They also didn't know that Loki would live to see another day on a yet-to-premiere streaming service. The idea for an episodic Loki series dates back to the earliest conversations among Disney+ executives, Feige says.
"We have a great Avengers ensemble, but Tom rises to every challenge," he explains. "So we were trying to think of where we could take him. We came up with the idea that Loki would screw up a very well-thought-out time-travel plan."
Hiddleston — who immediately jumped on board as the star and an executive producer — soon re-shot the key scene originally seen in The Avengers, along with Robert Downey Jr., Mark Ruffalo and Robert Redford.
"He relishes this part," Feige adds, "and in developing the series, he was excited to take Loki to so many new places physically and emotionally."
Kate Herron (Sex Education), who would go on to direct all six episodes of Loki and also executive-produce, saw Hiddleston's passion firsthand when they met in New York City in summer 2019.
The two started with a long lunch and then walked around Central Park for the next three hours talking about all things Loki. They didn't stop until he reached the stage door of the Broadway theater where he was starring in Harold Pinter's Betrayal. "It was a surreal day," she says. "But it's exactly what you'd want out of your number-one actor."
It's fun to think about Hiddleston's own alternate timeline had he not pursued a career in acting. But the truth is, excellence in the craft was always his destiny.
The son of an arts administrator and a chemist, Hiddleston, a middle child, spent his childhood in London and Oxford before going to boarding school as a young teen at prestigious Eton College. He earned a degree in classics at Pembroke College at the University of Cambridge, then attended the Royal Academy of Dramatic Art in London.
He didn't just study during these formative years. "I saw a couple of interesting films in quick succession that changed my idea of what cinema could be," he says, listing One Flew Over the Cuckoo's Nest and The Shawshank Redemption.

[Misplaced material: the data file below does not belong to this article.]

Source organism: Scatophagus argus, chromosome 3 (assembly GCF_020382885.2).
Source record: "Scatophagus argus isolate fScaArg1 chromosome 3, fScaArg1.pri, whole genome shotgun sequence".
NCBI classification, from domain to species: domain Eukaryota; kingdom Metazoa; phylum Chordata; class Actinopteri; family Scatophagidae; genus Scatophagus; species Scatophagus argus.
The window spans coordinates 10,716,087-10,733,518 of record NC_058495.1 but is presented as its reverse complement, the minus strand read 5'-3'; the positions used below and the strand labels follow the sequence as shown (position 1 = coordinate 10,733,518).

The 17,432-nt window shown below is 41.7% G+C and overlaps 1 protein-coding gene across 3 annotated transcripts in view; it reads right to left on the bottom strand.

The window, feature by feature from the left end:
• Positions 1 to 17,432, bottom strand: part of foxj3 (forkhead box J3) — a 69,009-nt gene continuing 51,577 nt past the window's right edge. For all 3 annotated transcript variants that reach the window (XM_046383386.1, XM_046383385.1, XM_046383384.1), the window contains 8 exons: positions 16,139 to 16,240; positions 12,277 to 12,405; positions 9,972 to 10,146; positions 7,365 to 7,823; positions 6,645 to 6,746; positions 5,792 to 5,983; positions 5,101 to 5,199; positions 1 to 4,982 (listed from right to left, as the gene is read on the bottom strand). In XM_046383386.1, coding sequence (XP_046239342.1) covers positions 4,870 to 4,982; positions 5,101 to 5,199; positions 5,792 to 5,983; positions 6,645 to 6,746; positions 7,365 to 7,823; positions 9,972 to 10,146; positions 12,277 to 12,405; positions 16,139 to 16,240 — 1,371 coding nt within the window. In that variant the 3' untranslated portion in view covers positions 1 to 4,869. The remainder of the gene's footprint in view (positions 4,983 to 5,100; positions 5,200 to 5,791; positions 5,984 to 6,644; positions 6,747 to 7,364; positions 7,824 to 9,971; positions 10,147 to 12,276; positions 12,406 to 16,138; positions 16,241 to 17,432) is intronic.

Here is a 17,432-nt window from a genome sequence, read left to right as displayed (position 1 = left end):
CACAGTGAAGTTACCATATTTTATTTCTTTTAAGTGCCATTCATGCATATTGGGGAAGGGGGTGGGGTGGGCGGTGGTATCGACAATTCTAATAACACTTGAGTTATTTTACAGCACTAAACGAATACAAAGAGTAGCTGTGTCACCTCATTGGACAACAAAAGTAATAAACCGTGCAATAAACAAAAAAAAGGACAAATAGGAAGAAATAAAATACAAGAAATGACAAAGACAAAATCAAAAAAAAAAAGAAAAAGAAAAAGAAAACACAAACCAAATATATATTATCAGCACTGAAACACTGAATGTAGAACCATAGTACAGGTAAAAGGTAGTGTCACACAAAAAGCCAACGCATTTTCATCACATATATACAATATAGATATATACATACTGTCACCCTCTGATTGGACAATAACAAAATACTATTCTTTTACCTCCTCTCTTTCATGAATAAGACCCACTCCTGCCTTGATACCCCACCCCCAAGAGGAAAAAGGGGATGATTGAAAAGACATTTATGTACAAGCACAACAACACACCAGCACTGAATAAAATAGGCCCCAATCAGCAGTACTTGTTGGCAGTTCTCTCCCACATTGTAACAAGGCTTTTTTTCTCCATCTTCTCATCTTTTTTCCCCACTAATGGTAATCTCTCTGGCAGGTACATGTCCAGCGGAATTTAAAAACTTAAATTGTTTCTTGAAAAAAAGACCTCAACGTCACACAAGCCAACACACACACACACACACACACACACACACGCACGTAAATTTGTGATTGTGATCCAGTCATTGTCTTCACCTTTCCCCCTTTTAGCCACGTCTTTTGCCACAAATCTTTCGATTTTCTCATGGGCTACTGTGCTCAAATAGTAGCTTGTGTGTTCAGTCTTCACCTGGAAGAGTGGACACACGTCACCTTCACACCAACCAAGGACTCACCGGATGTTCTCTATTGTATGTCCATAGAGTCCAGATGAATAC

"As young adults, our minds are very open and the stories we connect with at that time, we carry the rest of our lives." He also watched his fair share of American TV, including a few classics: "The first thing that comes to mind, strangely enough, is Friends. And I loved The Simpsons."
Early in his career he racked up small credits in British TV productions, starting with "lord" in The Life and Adventures of Nicholas Nickleby and "phone operator" in Conspiracy, both in 2001. A tiny role in the BBC–HBO Winston Churchill biopic The Gathering Storm followed a year later. He also appeared in nine episodes of the satirical series Suburban Shootout in 2006.
But it was the inaugural 2008 season of Wallander — a Kenneth Branagh–starring adaptation of the Swedish crime novel series of the same name — that changed his life.
Please try to follow along because this is important: Branagh asked Hiddleston to play an antagonistic cop after seeing him smolder onstage in a London production of Othello. The collaboration was a success, and the two also performed the Chekhov play Ivanov in the West End that year.
One night, Feige took in the show as part of meeting with Branagh, who had just been tapped to direct Thor, the fourth movie in MCU's Phase I. While Feige was hanging out in Branagh's dressing room post-curtain call, a young Hiddleston popped in to say goodnight. Branagh introduced him to the Marvel honcho, who recalls, "He said his name was Tom, and then we went on with life."
Cut to an early Thor casting session, when Branagh suggested that that same actor try out for the leading role. "Ken said, 'You know, that guy you met might be worth auditioning'" Feige says. "He did a self-tape and a screen test and was very good."
Not quite right-for-Thor good, but ideal for the role of his wayward adopted brother from the ancient realm of Asgard. Hiddleston never had to audition for it, and Feige admits the casting was a risk. "There were conversations about what if audiences didn't respond to him. But we had to believe in it and trust it."
As for Hiddleston, despite his highly pedigreed background, he didn't hesitate at going Hollywood in a mainstream blockbuster.
"I could see it was a universal story about fathers and sons and brothers and the journey from pride to humanity," says the former classics scholar. "I think the big characters like the ones that exist in the Marvel Cinematic Universe are modern-day myths. They are stories on an extraordinary scale that appeal to a huge number of different people, and the function of myth is that we can find meaning in these stories, even if those stories are purely entertainment."